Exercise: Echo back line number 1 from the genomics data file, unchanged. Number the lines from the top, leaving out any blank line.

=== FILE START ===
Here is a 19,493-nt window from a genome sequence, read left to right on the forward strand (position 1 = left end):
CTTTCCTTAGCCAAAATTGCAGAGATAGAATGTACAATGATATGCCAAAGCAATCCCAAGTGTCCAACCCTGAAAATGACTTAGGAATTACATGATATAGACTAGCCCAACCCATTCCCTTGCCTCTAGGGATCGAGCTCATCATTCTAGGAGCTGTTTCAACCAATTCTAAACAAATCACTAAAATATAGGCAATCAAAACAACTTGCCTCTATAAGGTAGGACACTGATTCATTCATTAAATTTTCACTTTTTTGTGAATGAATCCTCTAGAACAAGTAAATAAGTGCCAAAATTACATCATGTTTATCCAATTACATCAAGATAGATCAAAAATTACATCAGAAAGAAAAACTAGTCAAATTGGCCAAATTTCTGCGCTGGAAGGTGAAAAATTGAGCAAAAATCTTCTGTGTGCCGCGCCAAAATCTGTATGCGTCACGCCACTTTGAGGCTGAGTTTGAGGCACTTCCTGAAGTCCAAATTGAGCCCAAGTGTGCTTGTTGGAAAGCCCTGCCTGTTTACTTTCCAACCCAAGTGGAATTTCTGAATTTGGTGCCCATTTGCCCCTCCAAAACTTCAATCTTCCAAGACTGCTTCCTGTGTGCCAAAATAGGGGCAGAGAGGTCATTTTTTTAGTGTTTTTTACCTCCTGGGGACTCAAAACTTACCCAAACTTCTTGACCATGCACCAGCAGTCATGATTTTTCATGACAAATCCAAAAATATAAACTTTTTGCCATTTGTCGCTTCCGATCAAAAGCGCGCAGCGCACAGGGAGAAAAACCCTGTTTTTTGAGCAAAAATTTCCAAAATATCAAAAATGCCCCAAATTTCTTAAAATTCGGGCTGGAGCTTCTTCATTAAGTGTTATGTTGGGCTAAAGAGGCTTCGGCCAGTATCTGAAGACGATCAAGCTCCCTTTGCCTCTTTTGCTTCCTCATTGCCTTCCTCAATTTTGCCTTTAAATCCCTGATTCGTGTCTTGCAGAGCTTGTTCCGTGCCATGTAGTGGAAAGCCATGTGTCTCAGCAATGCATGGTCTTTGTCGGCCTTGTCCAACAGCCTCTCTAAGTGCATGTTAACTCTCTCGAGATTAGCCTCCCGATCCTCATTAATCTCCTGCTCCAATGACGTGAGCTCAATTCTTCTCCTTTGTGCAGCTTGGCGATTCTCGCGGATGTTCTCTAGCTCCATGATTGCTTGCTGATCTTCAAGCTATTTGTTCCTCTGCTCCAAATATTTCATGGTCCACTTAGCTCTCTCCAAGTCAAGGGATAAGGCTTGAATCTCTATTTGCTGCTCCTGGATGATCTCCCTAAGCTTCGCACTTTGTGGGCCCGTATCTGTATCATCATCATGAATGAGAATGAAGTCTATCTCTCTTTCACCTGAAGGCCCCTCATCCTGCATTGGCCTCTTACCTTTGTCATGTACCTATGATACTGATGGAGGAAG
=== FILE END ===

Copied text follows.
Here is a 19,493-nt window from a genome sequence, read left to right on the forward strand (position 1 = left end):